An arts journalist turned rare books dealer has created an online store devoted to women writers and plans to open a bookshop in Soho.
A N Devers (below right), a writer and rare book dealer based in London, first had the idea of the ‘The Second Shelf’ in 2014. Following four years of honing her experience at book fairs across Britain and creating a £33,000-winning Kickstarter campaign, she will launch a web platform for rare, collectable books by women next month. At the same time, she will also launch a books catalogue/literary journal, to run quarterly, with the first issue featuring Lauren Groff and Joanna Walsh.
A brick and mortar store in Soho is also being finalised, slated to open in October with space for around 3,000 books and regular literary events. Devers plans to run it five days a week, from Tuesday to Sunday between 10am and 5pm, and hopes to take on staff.
As well as rare books, modern first editions, and rediscovered works by women, it will sell new titles which Devers considers “future classics”. She hopes it will encourage people to start building collections of modern contemporary writers. The store will also sell merchandise including branded tote bags, limited edition prints, bookmarks and publications related to feminism.
Devers said: “It’s a small store, less than 300 sq ft, it’s cosy but with enough space to have events for 25 people or so with a small courtyard outside. It was something I wanted in a few years’ time but the opportunity was offered to me fortuitously.
“It will be a feminist bookshop, but the focus will be rare books and modern first editions - lot of literature and non-fiction and significant work by women across all subjects," Devers said. She declined to give the exact location as the property is still being finalised.
Meanwhile the project's new journal, The Second Shelf: A Quarterly of Rare Books and Words by Women, will launch next month after originally being planned as just a rare books catalogue.
The former arts journalist told The Bookseller that the The Second Shelf project aims to preserve female authors’ legacy. “It may seem like a small action but we need to say that women’s first editions are important and should get a place on my bookshelf. It’s an important step,” she said. “To help protect these writers legacies, we should collect them."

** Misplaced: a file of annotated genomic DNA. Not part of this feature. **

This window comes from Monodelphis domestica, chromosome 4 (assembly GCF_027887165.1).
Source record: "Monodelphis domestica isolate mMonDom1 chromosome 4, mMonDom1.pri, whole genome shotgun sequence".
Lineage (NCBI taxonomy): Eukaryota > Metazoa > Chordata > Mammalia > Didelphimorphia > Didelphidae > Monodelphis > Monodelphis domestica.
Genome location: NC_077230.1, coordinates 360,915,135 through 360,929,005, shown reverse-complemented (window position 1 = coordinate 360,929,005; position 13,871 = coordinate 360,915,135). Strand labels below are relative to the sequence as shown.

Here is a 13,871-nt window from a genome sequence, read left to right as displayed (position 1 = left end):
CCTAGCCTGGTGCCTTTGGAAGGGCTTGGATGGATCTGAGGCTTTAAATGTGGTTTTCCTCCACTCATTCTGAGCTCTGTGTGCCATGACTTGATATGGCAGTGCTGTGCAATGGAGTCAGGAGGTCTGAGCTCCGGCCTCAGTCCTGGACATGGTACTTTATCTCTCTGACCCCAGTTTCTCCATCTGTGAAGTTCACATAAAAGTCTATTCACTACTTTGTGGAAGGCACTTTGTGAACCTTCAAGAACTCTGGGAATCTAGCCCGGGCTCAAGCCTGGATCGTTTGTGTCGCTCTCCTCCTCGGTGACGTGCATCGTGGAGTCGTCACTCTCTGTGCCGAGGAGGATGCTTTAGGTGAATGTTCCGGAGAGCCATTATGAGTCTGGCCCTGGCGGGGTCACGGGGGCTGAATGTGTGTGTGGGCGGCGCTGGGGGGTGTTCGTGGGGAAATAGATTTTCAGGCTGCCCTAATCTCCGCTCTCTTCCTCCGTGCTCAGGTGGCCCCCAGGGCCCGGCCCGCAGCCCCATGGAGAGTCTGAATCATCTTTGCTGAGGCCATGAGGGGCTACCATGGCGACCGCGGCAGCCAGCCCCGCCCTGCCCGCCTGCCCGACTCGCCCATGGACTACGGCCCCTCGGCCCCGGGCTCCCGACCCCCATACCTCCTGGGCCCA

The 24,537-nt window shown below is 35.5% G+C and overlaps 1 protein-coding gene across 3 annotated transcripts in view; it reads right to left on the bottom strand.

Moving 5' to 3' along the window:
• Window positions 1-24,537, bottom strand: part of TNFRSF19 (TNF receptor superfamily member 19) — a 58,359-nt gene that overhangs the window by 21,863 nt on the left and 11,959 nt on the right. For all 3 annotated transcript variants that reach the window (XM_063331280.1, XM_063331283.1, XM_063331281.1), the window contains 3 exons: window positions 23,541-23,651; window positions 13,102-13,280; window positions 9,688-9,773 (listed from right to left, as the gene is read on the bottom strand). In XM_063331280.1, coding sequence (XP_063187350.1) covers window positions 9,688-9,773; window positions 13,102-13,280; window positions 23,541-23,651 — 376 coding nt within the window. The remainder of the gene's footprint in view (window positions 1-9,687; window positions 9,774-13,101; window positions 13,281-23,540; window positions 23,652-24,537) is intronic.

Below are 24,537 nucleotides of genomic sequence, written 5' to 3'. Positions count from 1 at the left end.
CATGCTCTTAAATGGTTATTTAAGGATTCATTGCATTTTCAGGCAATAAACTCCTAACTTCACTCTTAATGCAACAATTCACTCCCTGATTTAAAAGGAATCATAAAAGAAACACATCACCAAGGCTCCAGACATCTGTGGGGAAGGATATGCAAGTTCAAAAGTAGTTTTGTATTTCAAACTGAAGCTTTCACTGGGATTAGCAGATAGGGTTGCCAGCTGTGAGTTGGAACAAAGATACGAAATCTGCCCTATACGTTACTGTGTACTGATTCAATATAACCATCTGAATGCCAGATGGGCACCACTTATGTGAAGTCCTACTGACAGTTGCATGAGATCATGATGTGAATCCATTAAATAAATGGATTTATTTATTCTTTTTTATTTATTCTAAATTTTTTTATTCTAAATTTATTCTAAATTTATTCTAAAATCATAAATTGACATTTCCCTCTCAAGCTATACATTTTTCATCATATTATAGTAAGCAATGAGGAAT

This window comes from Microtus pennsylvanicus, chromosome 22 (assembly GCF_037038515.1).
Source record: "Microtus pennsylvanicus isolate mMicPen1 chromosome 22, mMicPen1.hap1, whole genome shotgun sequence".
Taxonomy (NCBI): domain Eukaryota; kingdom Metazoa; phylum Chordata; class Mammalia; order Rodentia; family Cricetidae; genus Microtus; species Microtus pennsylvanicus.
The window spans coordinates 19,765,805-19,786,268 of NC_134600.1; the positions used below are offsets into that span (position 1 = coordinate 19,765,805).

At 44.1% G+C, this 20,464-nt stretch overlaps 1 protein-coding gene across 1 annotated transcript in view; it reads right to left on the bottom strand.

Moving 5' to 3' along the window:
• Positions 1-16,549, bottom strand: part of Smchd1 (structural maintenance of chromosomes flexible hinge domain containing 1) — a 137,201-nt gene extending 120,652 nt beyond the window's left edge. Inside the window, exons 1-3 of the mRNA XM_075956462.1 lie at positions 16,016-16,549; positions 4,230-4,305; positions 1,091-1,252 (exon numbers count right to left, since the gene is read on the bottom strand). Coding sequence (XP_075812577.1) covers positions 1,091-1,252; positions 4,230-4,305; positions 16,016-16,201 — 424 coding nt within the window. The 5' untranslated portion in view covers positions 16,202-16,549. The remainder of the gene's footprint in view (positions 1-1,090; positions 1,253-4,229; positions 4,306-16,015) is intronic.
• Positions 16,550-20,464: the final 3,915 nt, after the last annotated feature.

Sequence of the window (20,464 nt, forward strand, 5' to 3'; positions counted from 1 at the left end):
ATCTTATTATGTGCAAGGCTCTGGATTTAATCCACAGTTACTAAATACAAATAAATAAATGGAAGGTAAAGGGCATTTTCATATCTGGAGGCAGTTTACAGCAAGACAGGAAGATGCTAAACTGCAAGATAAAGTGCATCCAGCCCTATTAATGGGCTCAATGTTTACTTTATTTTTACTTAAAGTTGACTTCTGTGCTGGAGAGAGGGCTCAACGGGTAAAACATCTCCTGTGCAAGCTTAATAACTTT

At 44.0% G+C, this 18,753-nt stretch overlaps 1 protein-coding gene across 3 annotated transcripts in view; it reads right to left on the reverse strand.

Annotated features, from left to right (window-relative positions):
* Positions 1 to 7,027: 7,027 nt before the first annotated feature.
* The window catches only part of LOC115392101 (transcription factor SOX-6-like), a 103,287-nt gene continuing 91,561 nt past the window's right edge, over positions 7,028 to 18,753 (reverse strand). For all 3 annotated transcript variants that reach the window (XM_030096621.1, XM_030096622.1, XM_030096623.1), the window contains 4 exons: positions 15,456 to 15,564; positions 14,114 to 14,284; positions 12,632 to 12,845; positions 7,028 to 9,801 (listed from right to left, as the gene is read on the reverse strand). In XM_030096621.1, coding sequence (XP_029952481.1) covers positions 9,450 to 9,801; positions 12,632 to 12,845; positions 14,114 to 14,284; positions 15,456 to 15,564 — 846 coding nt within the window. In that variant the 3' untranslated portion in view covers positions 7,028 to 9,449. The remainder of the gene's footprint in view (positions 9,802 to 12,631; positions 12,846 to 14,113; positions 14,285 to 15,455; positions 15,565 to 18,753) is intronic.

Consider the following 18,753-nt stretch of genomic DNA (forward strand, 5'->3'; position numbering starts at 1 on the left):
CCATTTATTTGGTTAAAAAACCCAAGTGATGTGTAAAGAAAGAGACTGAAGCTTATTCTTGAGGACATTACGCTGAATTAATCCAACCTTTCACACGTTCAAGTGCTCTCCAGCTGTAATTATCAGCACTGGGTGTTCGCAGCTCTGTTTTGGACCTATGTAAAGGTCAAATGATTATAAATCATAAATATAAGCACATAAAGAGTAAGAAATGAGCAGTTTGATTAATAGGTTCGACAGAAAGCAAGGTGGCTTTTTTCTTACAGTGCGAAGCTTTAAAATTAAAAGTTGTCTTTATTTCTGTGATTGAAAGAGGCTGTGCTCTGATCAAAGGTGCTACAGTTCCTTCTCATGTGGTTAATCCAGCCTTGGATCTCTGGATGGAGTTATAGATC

"I’m trying to define the market and say this is an important thing, and to lead the charge. I’m not saying men should not collect books by women, I hope that they will. It seems like even if a woman writer’s contribution is acknowledged then it seems hard for her to get her space in the literary canon."
Devers, whose own book Train will be published by Bloomsbury next year, described how collecting books and literary artefacts from women writers meant that they would be more likely to be preserved in university collections, used as research material and be featured on syllabus reading lists.
“My business is trying to help provide a personal solution for people who care about those writers and their works," Devers said. "Women have been so left out of rare book collecting for the most part, the ABAA [Antiquarian Booksellers' Association of America] is 85% male, most the industry are male. Antique book collecting is seen as precious and nostalgic, and I understand that. I want to provide a loving and practical thing to do for women writers… It means we can do something quite special with their collections.”
Devers also described how authors such as Jean Rhys, Iris Murdoch and Angela Carter are seen as more valuable in the rare books industry in Britain than US mid-century authors, such as Shirley Jackson, are in the America. She plans to do business between London and New York so that both sides of the pond are able to collect works by significant writers.
Last year she wrote a Longreads piece, 'This is How a Woman is Erased From Her Job', about how the Paris Review's former editor Brigid Hughes was apparently omitted from the magazine's history as its second editor. Devers’ piece led to corrections in various newspapers and magazines and the reinstatement of Hughes's name to the masthead as a former editor of the Paris Review in the Spring 2018 issue.
For more information, visit thesecondshelf.com.
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